Blocking Operation and Control

Self portrait with camera

CC Self portrait with camera by Bruno Girin at Flickr


In this project, we made a short film covering a small section of a previously recorded conversation. We used the script from our Dialogue in a Screenplay, and recreated the conversation, keeping in mind blocking and camera positioning. The goal of this project was to understand blocking, and how it affects the audiences experience.

Terms and Concepts

Strong, Winning AttitudesĀ 

  • Strong movements include rising from chair, straightening up, raising the arm, or walking forward
  • Strong, winning attitudes include confident, direct, controlled, definite goals, assertive, strong speech patterns, firm, relaxed, emotions open, wanting something, sincere, good self-image, or resilient

Weak Struggling or Failing Attitudes

  • Weak movements include stepping backwards, slouching, sitting down, lowering an arm, walking away or turning around
  • Weak, failing attitudes include uncertainty, lacking confidence, not in control, reactionary, emotionally tense, second thoughts about goals, evasive eyes, suffering pain, static, fragile, regressing, submissive, or masking emotions

Stage Orientations and Emphasis

  • Stage areas include up right, up center, up left, down right, down center, and down left
  • These directions can be combined to create up right center, left center, down left center, etc.

The Five Stages of Blocking a Scene

  • First, blocking is the first camera position. It’s also deciding where characters will be placed in a scene.
  • Next you set up lighting. Lighting the set and position properly is important
  • It’s a good idea to rehearse the first set-up with both the crew and actors
  • After the rehearsal shoots will always need adjustments to lighting and other various things
  • Finally you’ll actually shoot the scene, then you repeat this whole process.
    • Helpful tips for blocking:
      • Make a shot list to help you block. It’s like a map that will give you a path to follow.
      • Before instructing shots, let the actors try something and then make small suggestions on what they did
      • Camera placement will determine what is important in the scene. Place the camera according to what you want to be important
      • Blocking isn’t easy, and it will take a lot of work and change until the entire scene works together
      • Block your scenes so that action takes place in one direction, especially in low budget films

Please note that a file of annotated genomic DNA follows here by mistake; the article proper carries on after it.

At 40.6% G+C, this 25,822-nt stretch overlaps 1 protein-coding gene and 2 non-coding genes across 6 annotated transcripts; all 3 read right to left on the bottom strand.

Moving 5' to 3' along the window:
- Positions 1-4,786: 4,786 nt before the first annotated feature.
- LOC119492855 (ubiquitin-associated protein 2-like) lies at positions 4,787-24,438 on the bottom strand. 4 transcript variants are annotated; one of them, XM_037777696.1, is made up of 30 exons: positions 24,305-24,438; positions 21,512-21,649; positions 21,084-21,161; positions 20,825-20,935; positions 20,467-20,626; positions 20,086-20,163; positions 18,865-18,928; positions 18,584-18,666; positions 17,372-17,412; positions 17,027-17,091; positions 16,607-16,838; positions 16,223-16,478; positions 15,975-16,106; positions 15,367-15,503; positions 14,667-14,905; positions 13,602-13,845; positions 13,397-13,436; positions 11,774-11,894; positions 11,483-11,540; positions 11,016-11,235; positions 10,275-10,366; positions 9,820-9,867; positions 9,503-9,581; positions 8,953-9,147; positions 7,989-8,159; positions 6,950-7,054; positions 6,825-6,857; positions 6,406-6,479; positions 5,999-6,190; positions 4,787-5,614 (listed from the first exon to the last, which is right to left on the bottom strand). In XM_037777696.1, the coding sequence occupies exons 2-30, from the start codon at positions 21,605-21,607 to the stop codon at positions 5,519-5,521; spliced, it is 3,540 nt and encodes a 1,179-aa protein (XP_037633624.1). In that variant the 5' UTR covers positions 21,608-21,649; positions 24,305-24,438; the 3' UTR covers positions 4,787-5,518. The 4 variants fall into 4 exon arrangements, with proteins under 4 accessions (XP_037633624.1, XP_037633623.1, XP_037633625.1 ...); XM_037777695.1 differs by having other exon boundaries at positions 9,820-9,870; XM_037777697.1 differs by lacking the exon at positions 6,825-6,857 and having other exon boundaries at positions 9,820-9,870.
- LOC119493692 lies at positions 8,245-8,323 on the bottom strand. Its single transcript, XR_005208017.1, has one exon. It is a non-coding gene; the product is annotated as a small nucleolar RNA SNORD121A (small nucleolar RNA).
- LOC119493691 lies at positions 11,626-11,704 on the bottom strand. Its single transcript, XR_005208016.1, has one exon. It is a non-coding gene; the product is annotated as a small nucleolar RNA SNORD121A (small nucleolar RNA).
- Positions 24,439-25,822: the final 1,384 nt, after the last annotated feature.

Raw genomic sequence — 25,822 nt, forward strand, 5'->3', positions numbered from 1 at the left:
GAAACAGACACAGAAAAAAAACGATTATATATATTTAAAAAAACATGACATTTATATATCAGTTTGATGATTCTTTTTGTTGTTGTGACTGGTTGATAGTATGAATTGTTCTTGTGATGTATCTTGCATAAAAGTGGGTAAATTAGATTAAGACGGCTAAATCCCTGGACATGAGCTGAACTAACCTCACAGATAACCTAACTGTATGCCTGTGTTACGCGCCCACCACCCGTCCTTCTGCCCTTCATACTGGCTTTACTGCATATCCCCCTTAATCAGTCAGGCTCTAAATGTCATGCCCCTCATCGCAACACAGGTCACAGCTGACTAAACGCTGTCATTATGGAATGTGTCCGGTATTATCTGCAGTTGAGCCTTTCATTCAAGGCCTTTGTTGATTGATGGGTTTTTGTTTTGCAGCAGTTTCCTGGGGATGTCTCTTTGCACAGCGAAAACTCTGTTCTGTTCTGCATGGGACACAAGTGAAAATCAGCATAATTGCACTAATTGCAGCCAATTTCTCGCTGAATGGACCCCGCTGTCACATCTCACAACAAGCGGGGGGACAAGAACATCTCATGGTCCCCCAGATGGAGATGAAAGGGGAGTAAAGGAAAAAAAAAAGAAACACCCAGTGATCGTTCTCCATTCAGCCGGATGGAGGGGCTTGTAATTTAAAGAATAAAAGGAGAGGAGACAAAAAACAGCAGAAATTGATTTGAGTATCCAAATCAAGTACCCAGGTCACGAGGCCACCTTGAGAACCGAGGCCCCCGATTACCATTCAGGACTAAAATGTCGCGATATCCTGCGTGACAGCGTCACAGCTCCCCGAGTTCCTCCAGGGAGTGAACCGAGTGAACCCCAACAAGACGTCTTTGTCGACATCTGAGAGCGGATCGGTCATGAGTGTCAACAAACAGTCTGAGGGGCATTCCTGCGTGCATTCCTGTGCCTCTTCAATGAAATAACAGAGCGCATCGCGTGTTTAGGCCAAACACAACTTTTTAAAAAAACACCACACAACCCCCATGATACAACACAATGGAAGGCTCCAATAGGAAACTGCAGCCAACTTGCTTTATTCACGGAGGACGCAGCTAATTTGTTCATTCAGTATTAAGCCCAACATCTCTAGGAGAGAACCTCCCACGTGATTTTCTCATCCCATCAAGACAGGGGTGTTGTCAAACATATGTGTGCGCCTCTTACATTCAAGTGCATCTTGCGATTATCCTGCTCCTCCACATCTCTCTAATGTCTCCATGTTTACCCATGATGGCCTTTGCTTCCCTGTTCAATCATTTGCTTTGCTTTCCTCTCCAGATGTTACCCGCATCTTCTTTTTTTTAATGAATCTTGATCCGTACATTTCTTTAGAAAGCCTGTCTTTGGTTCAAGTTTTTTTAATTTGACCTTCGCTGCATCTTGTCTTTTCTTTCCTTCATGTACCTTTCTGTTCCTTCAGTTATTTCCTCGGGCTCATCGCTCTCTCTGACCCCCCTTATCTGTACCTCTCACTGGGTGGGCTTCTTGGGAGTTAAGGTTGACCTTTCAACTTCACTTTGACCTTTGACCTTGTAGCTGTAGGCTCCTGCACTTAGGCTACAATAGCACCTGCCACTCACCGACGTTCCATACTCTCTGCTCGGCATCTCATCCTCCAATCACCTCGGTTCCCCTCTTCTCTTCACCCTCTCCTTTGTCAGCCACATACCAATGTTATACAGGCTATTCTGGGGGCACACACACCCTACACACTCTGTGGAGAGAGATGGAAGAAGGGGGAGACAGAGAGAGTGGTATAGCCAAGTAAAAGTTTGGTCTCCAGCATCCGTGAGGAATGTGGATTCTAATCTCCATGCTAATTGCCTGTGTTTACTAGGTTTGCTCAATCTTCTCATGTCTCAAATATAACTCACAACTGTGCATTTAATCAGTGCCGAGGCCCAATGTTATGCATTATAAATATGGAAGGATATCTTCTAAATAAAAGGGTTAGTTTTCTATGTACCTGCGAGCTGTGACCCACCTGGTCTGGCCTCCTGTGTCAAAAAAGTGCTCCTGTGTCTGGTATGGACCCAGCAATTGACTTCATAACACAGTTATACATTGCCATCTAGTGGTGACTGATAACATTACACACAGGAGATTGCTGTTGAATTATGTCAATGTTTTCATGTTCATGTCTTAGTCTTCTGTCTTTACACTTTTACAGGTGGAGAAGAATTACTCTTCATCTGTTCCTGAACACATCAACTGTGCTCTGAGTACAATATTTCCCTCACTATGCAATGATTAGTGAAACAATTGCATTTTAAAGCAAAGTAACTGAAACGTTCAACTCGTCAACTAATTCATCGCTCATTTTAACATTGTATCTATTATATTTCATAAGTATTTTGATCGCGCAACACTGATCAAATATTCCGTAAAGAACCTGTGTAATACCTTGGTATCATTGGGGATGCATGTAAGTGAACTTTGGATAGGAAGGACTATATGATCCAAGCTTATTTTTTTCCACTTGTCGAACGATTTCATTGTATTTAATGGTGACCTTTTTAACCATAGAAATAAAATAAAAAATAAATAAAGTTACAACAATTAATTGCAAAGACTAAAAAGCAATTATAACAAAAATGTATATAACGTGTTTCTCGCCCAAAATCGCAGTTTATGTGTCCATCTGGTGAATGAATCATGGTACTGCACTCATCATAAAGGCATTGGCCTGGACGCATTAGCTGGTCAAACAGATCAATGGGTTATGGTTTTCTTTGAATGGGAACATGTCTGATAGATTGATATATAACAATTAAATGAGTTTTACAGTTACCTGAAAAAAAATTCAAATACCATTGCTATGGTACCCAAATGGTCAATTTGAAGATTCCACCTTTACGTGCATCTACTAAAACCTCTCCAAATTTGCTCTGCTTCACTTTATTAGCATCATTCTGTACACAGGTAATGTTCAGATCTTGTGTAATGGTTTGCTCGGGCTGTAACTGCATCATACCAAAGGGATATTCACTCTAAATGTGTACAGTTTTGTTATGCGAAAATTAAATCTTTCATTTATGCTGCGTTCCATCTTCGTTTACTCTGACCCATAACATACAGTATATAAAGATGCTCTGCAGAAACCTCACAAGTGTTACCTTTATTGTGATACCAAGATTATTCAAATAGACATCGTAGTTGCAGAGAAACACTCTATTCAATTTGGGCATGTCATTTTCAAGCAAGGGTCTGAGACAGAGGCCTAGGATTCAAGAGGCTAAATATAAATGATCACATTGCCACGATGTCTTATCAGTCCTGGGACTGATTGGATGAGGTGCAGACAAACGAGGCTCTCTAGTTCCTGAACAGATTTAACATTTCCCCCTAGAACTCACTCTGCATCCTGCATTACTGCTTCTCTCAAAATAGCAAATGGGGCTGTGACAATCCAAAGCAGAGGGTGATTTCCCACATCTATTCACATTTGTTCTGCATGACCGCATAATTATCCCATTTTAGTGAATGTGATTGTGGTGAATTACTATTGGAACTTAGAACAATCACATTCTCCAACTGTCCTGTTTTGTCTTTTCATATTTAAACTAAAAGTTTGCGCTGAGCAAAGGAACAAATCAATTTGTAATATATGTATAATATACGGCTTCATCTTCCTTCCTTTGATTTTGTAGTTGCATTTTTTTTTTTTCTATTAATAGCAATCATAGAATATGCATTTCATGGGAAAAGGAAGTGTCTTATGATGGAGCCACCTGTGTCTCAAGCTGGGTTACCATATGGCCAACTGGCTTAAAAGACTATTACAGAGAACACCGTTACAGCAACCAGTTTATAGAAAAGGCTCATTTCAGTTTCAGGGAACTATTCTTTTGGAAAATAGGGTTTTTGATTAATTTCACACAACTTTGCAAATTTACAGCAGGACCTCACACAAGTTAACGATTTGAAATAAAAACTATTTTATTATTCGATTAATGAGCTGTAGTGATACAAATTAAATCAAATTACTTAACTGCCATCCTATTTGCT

Blocking and Movement

    • A good director will also look to actors for blocking, because actors know their character best
    • Blocking is movement and positioning in the scene that tell a story visually
    • Placement can suggest characters attitudes toward each other, and helps the audience understand the inner meaning
    • Blocking should include dramatic relationship, characters wants and feelings, as well as what stands in his/her way
    • Blocking should also represent the conflicts current situation, whether your character is currently succeeding or failing
    • Your characters should be placed so there is a portrayal of weak versus strong characters
    • Some important things to keep in mind are body position, stage areas, planes, levels, and character movements
    • Five basic body positions
      • Full Front: actor faces camera or audience. This is a strong position
      • One-quarter Front: Body is turned slightly away from camera left or right. Strong position
      • Full Back: standing facing away from the camera or audience. Used for dramatic effect
      • Three quarter front: profile position, allows audience to only see one side of the face or body. Weak position
      • Three-quarter Back: turns back to audience so only one side of head and shoulders is visible. Weakest position
    • Audience will be attracted to looking at areas of motion
    • Sight lines of characters direct audience attention
    • Tension is restriction of movement and emotions



  • Day One: Be Filmed and Film a Team. Upload video clips and storyboards
  • Day Two: Start Editing Video
  • Day Three: Absent
  • Day Four: Absent
  • Day Five: Absent
  • Day Six: Edit Video and work on blog post. Finish and turn in

Project Skills Evidence




In this project, we were meant to make specific choices about blocking. The first choice we made was to put me in the center of the three of us. We chose this because I was answering questions from Hannah and Lily, and steering the conversation. Another choice we made was having Hannah cross her arms over herself. Crossing her arms was a weak movement that showed that she was feeling unconfident or nervous. We also used three cameras, that way we could have a camera focused on each of us while we spoke. This way, while each of us talked, we could switch the shots to show us each respectively.

What I Learned

Throughout this project, I learned a lot about both editing and blocking. I learned about how people’s physical signals and positions change how the audience sees the scene. I also learned how to edit using multiple cameras. At first, my camera switches were slow and the audio wasn’t matching up, but using a video tutorial I was able to figure out how to smoothly edit my clips under one audio.


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